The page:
Glück Auf is loosely translated as "good luck to us all".

Thursday, July 11, 2013

Natural and Man-Made Energy Effficient Architecture Examples at Zion National Park

As I was discussing earthships with my dad last night, he suggested that I look into Zion National Park. Mike Reynolds' earthship designs use many of the same techniques as the Zion National Park visitor center to maintain a comfortable temperature while eliminating or reducing the need for conventional heating and air conditioning systems.

Source: Zion National Park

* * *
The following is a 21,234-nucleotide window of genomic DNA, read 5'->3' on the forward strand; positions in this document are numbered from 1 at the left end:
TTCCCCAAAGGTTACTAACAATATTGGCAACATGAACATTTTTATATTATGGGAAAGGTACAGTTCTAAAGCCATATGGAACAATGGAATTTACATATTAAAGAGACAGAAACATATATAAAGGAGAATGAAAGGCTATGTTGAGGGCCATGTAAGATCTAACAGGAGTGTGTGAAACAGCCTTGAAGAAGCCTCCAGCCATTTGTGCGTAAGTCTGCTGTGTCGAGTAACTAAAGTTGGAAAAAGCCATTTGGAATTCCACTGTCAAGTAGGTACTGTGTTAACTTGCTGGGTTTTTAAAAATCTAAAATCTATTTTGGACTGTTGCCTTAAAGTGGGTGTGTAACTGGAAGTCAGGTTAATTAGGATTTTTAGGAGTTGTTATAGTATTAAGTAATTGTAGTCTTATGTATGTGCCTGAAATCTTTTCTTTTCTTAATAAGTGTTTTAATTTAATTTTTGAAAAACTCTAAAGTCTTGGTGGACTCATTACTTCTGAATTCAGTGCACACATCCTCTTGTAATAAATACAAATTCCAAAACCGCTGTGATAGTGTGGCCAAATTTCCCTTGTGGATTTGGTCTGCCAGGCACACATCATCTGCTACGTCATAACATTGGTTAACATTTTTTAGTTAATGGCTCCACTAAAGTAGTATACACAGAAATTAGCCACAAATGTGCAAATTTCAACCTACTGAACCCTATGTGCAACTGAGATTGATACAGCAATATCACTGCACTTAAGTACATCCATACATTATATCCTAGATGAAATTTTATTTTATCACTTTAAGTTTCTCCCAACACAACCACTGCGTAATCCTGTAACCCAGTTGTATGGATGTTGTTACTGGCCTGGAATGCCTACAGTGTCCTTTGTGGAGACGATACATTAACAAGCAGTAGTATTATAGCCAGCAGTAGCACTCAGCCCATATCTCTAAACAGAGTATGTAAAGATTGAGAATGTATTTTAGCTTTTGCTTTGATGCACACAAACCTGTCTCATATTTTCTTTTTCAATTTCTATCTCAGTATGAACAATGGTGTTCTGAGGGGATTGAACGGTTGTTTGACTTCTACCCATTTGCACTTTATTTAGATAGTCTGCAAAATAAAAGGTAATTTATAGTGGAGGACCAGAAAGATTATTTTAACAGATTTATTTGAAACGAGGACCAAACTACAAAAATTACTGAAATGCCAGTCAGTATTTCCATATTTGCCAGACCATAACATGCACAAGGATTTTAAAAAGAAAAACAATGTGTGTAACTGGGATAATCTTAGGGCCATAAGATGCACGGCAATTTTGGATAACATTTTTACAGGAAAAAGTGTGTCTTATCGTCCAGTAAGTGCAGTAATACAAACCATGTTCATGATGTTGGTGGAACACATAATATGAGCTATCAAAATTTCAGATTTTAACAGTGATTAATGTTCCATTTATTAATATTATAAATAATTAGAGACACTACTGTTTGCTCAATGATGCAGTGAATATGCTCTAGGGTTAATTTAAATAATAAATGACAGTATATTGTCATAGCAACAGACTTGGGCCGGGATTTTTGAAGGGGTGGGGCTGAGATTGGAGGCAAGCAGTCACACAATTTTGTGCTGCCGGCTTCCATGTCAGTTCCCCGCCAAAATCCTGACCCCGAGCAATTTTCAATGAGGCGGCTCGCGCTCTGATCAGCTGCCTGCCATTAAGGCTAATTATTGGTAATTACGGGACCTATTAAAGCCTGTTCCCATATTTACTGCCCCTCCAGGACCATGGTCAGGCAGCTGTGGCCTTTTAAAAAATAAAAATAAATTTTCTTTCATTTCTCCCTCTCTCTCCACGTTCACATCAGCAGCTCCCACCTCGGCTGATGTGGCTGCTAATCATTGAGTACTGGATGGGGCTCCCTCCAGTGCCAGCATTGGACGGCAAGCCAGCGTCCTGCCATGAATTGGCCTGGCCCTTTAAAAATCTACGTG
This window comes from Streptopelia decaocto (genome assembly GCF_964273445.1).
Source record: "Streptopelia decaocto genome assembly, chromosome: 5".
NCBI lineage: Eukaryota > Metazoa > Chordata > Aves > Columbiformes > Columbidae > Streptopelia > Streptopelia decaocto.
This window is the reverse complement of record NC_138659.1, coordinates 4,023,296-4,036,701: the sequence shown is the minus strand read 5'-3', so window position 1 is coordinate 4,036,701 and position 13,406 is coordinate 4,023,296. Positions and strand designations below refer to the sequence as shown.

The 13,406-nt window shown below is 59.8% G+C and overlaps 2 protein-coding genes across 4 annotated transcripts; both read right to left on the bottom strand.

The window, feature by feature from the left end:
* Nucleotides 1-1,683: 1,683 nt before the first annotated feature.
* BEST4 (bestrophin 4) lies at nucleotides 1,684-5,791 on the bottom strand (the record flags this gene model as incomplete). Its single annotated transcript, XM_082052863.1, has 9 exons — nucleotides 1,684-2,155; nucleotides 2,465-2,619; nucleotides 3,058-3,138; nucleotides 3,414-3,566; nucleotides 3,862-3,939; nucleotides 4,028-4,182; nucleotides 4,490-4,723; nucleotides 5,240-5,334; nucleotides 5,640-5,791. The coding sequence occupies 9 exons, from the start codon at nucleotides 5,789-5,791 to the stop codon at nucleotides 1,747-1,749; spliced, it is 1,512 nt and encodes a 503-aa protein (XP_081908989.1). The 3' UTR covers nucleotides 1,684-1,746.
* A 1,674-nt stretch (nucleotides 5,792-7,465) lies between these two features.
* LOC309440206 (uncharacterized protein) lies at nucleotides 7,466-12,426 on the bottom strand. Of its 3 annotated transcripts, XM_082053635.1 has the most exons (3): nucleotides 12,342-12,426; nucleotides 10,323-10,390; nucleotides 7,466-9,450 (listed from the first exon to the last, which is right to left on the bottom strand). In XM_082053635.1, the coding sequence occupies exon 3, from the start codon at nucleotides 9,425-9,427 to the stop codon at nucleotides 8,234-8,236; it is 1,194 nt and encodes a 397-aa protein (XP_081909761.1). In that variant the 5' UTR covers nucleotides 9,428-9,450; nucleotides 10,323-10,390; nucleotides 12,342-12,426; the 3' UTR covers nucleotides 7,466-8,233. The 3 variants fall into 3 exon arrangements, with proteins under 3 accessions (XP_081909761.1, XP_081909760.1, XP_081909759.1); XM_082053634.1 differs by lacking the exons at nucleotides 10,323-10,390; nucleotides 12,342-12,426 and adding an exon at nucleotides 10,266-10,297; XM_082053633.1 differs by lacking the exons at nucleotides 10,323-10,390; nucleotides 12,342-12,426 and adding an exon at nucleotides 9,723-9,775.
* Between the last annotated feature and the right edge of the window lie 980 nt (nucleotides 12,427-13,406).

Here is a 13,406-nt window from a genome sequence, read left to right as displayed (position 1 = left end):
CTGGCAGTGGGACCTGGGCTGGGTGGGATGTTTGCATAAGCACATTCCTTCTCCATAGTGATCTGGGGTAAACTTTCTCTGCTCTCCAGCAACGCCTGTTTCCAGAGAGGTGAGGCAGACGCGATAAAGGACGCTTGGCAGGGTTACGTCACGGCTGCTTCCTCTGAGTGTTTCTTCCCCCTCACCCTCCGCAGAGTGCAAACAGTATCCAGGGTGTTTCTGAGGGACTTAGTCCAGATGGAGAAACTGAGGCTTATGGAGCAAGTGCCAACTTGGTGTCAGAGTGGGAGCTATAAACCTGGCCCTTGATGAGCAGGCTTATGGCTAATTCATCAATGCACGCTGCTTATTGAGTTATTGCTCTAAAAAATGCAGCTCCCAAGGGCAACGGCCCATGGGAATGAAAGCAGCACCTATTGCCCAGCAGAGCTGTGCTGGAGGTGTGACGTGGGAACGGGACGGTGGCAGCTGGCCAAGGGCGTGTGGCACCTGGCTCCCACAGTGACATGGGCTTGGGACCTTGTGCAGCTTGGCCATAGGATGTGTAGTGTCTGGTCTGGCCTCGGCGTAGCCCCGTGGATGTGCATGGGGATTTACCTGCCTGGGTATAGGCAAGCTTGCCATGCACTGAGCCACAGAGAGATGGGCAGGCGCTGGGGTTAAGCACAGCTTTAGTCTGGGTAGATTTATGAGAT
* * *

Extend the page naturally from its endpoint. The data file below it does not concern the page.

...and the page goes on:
Since the time of the Ancestral Puebloans, visitors to the Zion National Park area have been awed by natural sandstone canyons, mesas, and rock sculptures. Carved by the Virgin River, the narrow canyon provided shade, cool breezes, and natural cooling in the summer and warm rock surfaces in the winter. In 1919, the park was established to preserve the natural beauty of the area for generations to come. In creating the Zion National Park Visitor Center, the National Park Service, working with the U.S. Department of Energy's National Renewable Energy Laboratory, has stayed true to the tenets of protecting Zion's natural beauty by creating a sustainable building that incorporates the area's natural features and energy-efficient building concepts into an attractive design, saving energy and operating expenses while protecting the environment. The visitor center, like Zion National Park, serves as an example of how the nation can protect its most precious resource: the earth.

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